Overmountain Shelter (1993-1997)

The Overmountain Shelter is located near Yellow Mountain Gap (4,682 feet) on the Appalachian Trail. The shelter’s name is derived from the Overmountain Men, who passed through the Gap on their way from Sycamore Shoals (now called Elizabethton), Tennessee to defeat the British Army at Kings Mountain, South Carolina during the Revolutionary War. That defeat freed the American South from British domination, and was a turning point in the war.

From the shelter, there are outstanding views of the Roaring Creek Valley and Yellow Mountain. The grassy bald areas of Yellow Mountain are especially beautiful, and the Roaring Creek Valley dressed in fall colors is a sight not to be missed.

The Overmountain Shelter is also known as the Yellow Mountain Barn — because it was once a hay barn! It is one of the the largest shelters on the Appalachian Trail, with a sleeping capacity for at least 35 people. The shelter has two stories, which are connected by stairs. The lower story has areas for sleeping, cooking, and eating, and the upper story is intended only for sleeping.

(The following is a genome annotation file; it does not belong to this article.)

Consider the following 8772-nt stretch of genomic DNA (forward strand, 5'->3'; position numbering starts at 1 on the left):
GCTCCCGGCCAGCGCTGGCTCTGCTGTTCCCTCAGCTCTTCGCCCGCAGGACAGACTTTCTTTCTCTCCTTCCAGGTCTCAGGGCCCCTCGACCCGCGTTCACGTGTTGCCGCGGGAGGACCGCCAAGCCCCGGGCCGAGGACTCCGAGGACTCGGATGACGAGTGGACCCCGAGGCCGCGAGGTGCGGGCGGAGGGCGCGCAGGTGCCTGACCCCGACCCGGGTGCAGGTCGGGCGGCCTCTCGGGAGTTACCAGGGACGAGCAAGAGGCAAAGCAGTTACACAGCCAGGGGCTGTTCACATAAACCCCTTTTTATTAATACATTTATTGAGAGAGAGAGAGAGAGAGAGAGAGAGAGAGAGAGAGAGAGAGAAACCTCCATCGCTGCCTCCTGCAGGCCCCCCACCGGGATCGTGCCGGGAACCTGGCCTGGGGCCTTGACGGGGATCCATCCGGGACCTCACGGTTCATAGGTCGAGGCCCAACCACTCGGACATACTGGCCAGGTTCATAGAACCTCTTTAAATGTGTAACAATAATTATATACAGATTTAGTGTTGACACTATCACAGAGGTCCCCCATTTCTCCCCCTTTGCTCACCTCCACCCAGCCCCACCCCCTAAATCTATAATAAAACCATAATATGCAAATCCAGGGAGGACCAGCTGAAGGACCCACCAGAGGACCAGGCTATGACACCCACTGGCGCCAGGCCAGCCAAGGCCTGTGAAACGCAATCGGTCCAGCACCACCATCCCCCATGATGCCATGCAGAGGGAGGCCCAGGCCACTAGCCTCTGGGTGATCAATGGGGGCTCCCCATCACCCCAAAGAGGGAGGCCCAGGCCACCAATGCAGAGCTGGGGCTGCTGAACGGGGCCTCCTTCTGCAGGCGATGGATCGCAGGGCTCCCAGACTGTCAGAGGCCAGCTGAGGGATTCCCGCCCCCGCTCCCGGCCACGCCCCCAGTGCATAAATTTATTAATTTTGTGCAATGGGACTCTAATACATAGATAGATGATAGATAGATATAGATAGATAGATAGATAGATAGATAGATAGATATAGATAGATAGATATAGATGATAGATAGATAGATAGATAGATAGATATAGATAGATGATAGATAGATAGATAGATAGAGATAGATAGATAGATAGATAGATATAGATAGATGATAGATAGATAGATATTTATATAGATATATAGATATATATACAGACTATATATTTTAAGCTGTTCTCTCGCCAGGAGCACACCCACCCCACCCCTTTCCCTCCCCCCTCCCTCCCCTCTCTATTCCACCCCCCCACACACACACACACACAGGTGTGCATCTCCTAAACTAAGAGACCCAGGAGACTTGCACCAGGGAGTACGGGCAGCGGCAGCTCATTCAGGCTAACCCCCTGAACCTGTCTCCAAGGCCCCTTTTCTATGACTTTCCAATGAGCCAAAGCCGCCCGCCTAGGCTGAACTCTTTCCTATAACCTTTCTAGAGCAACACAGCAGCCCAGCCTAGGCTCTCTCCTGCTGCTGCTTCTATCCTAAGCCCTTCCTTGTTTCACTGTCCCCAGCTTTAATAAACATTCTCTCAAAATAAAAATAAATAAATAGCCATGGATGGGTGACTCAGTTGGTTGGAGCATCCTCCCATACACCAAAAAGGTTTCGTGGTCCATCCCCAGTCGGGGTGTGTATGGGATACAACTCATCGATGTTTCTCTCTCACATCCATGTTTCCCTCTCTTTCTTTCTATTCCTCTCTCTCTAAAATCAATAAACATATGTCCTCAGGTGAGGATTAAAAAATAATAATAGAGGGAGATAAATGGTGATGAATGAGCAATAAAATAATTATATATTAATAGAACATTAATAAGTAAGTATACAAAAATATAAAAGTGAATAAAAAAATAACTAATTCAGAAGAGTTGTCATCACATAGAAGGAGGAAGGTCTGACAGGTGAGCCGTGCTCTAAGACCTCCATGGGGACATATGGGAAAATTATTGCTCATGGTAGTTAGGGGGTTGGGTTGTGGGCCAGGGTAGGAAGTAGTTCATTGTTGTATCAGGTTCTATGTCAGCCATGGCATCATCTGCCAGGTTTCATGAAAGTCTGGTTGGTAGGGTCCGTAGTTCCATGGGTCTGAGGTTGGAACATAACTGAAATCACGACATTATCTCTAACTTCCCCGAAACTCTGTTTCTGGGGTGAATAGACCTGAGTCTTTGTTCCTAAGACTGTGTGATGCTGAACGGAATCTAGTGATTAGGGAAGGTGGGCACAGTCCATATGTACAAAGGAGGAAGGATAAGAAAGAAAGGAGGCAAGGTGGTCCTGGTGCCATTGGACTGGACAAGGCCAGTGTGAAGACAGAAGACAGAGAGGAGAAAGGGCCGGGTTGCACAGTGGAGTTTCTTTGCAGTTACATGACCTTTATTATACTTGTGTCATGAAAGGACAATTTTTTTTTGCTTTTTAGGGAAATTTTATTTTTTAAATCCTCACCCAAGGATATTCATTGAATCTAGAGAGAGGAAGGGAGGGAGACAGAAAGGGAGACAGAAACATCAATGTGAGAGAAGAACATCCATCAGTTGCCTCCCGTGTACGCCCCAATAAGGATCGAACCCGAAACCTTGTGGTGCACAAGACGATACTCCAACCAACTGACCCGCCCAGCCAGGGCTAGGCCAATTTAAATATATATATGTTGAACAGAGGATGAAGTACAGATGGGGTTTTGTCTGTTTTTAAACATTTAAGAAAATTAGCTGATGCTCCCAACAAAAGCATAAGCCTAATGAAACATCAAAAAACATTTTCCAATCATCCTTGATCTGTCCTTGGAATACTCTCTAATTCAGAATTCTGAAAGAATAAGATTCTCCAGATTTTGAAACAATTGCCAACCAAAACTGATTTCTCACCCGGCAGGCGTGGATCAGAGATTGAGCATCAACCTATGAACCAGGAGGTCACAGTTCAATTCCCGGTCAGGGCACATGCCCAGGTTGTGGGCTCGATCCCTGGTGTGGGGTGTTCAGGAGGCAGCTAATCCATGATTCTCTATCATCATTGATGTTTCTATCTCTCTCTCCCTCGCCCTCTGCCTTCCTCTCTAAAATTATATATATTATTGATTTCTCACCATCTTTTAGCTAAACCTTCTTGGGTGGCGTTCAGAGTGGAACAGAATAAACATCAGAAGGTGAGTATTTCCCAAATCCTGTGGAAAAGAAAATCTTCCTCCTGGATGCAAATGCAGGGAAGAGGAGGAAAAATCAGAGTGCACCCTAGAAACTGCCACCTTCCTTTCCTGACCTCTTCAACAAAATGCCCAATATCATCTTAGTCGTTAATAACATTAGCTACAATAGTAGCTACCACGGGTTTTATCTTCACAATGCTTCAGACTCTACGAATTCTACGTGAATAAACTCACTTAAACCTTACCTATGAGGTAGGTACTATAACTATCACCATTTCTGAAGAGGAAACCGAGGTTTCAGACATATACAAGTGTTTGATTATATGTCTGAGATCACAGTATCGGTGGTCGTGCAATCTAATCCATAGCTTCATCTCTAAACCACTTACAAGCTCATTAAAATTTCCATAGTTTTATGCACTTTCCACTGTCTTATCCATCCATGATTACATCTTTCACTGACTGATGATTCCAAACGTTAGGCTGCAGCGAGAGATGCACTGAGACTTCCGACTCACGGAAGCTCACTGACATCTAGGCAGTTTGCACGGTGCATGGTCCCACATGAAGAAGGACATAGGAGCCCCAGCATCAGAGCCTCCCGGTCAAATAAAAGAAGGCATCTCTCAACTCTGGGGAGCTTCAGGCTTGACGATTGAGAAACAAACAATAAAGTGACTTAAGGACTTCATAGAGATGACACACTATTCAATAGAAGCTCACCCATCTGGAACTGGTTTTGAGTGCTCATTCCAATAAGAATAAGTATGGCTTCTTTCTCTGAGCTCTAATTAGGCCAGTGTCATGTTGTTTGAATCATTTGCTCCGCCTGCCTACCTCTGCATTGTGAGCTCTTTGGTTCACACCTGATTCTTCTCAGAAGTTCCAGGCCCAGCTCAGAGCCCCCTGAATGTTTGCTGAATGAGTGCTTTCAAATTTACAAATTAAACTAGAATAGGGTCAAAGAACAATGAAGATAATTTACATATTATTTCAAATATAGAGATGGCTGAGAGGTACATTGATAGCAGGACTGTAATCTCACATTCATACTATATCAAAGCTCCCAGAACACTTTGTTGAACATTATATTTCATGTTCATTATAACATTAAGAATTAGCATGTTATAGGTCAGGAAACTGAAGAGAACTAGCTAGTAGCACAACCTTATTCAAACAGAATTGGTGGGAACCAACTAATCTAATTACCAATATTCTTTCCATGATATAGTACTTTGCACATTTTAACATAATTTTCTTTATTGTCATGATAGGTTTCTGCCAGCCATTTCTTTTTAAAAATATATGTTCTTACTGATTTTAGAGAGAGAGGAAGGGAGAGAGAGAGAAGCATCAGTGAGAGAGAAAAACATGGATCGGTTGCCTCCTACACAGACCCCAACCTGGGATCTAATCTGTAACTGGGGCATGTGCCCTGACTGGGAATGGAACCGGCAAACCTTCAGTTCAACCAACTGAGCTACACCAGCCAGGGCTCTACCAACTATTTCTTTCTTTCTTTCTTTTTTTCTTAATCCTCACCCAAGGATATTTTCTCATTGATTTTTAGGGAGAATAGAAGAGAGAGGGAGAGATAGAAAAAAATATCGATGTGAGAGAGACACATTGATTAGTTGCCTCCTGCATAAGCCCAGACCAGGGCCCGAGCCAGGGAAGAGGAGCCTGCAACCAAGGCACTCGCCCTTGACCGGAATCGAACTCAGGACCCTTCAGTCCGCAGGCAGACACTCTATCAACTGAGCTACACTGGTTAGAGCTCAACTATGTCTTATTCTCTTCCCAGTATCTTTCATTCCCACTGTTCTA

By 1993, it became obvious that improvements were needed to the shelter, to prevent deterioration of the structure. During the years 1993-1997, TEHCC made the following improvements:

  • Reinforced the structure
  • Added drainage pipes on the rear (uphill) side
  • Installed safety railings on the stairs and second-story window
  • Installed benches next to the second-story window
  • Added a new roof
  • Removed dust from the first floor and replaced it with gravel
  • Added two sleeping platforms on the first floor
  • Installed a picnic table
  • Weatherproofed the cracks in the barn’s outside walls
  • Painted it “barn red”

Funding for these improvements was provided through the ATC’s “Grants to Clubs” program, which is largely funded by L.L. Bean. Additional funding was provided by the U.S. Forest Service’s “Challenge Cost Share Grant” program, and by TEHCC.